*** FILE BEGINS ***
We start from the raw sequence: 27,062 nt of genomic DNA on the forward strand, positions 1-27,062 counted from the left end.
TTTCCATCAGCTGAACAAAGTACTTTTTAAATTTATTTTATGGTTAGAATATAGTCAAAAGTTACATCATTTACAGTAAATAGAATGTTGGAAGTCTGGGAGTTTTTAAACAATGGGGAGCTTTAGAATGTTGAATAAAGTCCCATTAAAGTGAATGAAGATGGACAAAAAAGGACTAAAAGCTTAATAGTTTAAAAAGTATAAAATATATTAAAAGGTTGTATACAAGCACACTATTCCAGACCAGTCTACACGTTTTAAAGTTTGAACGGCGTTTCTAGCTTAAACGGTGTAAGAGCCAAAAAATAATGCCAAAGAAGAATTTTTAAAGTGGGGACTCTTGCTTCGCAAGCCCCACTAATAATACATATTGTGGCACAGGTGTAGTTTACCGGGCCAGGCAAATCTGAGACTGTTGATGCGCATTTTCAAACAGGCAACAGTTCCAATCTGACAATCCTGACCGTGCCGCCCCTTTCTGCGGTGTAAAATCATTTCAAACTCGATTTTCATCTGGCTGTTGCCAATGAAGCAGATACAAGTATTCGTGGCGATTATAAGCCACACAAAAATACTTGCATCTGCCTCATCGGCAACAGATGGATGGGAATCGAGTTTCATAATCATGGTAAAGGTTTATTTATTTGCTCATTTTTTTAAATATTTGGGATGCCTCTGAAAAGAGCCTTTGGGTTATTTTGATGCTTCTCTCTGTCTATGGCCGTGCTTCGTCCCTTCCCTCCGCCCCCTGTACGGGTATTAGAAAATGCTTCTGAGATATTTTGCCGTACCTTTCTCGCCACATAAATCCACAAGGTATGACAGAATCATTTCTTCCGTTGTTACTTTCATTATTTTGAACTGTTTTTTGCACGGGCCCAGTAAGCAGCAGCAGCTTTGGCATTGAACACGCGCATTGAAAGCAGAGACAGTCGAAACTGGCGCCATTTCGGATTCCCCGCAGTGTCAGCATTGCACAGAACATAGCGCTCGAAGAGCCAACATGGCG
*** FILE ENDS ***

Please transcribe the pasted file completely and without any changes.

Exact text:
We start from the raw sequence: 27,062 nt of genomic DNA on the forward strand, positions 1-27,062 counted from the left end.
TTTCCATCAGCTGAACAAAGTACTTTTTAAATTTATTTTATGGTTAGAATATAGTCAAAAGTTACATCATTTACAGTAAATAGAATGTTGGAAGTCTGGGAGTTTTTAAACAATGGGGAGCTTTAGAATGTTGAATAAAGTCCCATTAAAGTGAATGAAGATGGACAAAAAAGGACTAAAAGCTTAATAGTTTAAAAAGTATAAAATATATTAAAAGGTTGTATACAAGCACACTATTCCAGACCAGTCTACACGTTTTAAAGTTTGAACGGCGTTTCTAGCTTAAACGGTGTAAGAGCCAAAAAATAATGCCAAAGAAGAATTTTTAAAGTGGGGACTCTTGCTTCGCAAGCCCCACTAATAATACATATTGTGGCACAGGTGTAGTTTACCGGGCCAGGCAAATCTGAGACTGTTGATGCGCATTTTCAAACAGGCAACAGTTCCAATCTGACAATCCTGACCGTGCCGCCCCTTTCTGCGGTGTAAAATCATTTCAAACTCGATTTTCATCTGGCTGTTGCCAATGAAGCAGATACAAGTATTCGTGGCGATTATAAGCCACACAAAAATACTTGCATCTGCCTCATCGGCAACAGATGGATGGGAATCGAGTTTCATAATCATGGTAAAGGTTTATTTATTTGCTCATTTTTTTAAATATTTGGGATGCCTCTGAAAAGAGCCTTTGGGTTATTTTGATGCTTCTCTCTGTCTATGGCCGTGCTTCGTCCCTTCCCTCCGCCCCCTGTACGGGTATTAGAAAATGCTTCTGAGATATTTTGCCGTACCTTTCTCGCCACATAAATCCACAAGGTATGACAGAATCATTTCTTCCGTTGTTACTTTCATTATTTTGAACTGTTTTTTGCACGGGCCCAGTAAGCAGCAGCAGCTTTGGCATTGAACACGCGCATTGAAAGCAGAGACAGTCGAAACTGGCGCCATTTCGGATTCCCCGCAGTGTCAGCATTGCACAGAACATAGCGCTCGAAGAGCCAACATGGCG